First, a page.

Despite the simple premise – get the key, stop Unicron – Rise of the Beasts is filled with half-baked ideas. There are so many moments that should evoke tension, from Noah’s moral dilemma to Primal’s conflict with a corrupted Airazor, but the stakes are never high enough to land. The Maximals, arguably the movie’s biggest pull, get brushed to the side by perfunctory storytelling, as do side characters such as Arcee, Wheeljack, Stratosphere, and Nightbird, leaving the action sequences feeling dull.
That’s not to say Rise of the Beasts is without its merits. Fishback gives a fantastic performance as Elena, a character who could easily carry her own movie. The locations serve the movie well, flipping from the dark cityscapes of New York to the luscious greens of Machu Picchu, while the VFX work in Unicron’s scenes are spectacular (especially when viewed on IMAX). And an honorable mention to the soundtrack, featuring ‘90s hip-hop beats from the likes of Wu-Tang Clan and Biggie to match its 1994 setting. But, ultimately, these are overshadowed by what feels like a lazy attempt to create a Hasbro Cinematic Universe.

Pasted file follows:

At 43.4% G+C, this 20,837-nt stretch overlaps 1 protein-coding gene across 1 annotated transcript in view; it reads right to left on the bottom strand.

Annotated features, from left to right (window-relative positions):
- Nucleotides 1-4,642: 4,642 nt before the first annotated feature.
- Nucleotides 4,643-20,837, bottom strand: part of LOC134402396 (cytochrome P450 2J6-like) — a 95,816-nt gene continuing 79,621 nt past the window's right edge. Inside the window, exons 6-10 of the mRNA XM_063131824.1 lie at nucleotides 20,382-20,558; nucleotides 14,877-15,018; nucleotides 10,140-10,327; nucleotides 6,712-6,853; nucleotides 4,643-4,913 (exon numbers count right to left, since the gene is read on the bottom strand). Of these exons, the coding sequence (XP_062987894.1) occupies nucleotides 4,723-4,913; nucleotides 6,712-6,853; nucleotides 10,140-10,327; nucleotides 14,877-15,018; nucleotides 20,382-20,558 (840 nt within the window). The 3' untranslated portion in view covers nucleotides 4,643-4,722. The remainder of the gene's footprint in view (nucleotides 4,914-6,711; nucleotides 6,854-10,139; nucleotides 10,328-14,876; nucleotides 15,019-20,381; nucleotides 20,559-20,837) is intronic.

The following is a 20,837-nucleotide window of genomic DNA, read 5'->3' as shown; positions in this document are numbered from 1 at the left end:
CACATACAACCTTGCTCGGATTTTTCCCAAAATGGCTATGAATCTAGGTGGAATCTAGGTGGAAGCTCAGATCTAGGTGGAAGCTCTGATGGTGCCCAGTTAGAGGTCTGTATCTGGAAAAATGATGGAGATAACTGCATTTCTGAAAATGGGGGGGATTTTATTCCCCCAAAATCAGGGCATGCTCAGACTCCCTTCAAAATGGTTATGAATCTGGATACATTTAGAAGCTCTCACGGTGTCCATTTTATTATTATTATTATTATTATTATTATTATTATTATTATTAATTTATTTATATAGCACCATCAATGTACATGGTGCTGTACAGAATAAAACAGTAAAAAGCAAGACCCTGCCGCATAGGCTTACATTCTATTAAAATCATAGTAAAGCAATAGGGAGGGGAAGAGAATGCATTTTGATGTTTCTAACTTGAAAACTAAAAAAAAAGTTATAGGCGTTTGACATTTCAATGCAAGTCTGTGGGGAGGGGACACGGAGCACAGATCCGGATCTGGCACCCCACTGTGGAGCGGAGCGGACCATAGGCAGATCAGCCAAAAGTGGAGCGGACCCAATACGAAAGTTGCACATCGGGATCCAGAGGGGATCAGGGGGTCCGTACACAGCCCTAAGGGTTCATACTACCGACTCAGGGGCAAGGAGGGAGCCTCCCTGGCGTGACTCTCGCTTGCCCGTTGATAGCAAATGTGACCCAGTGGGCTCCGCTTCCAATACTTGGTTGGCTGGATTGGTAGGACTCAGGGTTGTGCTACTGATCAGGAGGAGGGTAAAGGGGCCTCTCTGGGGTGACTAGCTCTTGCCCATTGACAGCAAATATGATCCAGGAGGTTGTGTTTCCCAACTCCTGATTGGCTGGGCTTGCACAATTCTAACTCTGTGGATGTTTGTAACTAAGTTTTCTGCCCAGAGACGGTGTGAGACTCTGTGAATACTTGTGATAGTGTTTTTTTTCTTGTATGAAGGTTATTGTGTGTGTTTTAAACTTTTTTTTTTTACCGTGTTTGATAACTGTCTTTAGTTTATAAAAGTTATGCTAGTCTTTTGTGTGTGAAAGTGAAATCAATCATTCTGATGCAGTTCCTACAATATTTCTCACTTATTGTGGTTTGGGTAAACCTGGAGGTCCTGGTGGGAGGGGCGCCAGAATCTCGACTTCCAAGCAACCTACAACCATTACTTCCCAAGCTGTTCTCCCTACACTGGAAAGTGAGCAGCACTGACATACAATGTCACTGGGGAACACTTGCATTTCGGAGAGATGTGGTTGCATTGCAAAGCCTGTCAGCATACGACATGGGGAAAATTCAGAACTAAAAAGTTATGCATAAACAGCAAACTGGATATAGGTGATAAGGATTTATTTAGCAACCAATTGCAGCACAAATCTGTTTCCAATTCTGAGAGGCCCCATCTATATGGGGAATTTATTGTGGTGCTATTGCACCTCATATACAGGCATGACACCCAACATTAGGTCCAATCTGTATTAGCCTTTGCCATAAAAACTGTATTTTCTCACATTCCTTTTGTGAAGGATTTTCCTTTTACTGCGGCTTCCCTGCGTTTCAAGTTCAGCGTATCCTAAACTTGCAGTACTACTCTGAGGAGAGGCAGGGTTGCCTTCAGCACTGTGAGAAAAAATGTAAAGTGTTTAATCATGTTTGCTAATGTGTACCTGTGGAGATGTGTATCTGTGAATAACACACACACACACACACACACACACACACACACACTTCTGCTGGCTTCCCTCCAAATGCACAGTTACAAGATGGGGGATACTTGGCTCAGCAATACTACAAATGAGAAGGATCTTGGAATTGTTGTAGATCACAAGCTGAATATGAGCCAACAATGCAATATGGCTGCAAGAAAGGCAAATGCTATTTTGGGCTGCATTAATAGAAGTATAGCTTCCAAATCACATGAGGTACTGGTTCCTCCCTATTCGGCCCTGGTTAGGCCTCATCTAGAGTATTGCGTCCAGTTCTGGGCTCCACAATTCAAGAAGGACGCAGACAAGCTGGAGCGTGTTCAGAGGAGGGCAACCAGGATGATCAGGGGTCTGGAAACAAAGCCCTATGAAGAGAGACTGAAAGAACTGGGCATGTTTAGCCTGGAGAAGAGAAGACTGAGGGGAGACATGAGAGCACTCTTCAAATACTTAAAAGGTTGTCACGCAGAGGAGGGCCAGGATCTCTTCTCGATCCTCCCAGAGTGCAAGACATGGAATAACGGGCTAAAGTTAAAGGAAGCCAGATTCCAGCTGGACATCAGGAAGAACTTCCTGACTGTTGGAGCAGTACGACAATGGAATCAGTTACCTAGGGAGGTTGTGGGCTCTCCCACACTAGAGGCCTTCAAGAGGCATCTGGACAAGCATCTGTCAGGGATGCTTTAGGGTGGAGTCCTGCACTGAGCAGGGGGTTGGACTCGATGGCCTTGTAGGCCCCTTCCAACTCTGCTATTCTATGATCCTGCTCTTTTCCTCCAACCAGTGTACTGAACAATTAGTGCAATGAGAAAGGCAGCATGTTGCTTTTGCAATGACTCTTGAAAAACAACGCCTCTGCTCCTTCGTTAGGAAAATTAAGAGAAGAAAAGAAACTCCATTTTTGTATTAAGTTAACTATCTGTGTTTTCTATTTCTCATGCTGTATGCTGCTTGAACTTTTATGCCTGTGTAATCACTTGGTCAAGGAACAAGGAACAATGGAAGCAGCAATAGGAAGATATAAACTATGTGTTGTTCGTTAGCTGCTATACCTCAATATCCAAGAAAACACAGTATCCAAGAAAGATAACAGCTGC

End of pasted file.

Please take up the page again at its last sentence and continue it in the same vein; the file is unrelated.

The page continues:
Transformers: Rise of the Bests review score – 2/5
Rise of the Beasts certainly isn’t the worst live-action Transformers movie there is, but it should have taken a leaf out of Bumblebee’s book and kept it simple. The film will probably sell a lot of toys and, whether we like it or not, the franchise looks set to continue, with an ending that indicates a ticket-selling crossover in the near future. But if the Transformers wants to generate a live-action legacy akin to the nostalgia-inducing cartoons, it’s going to need to try harder than a Marvel rip-off in disguise.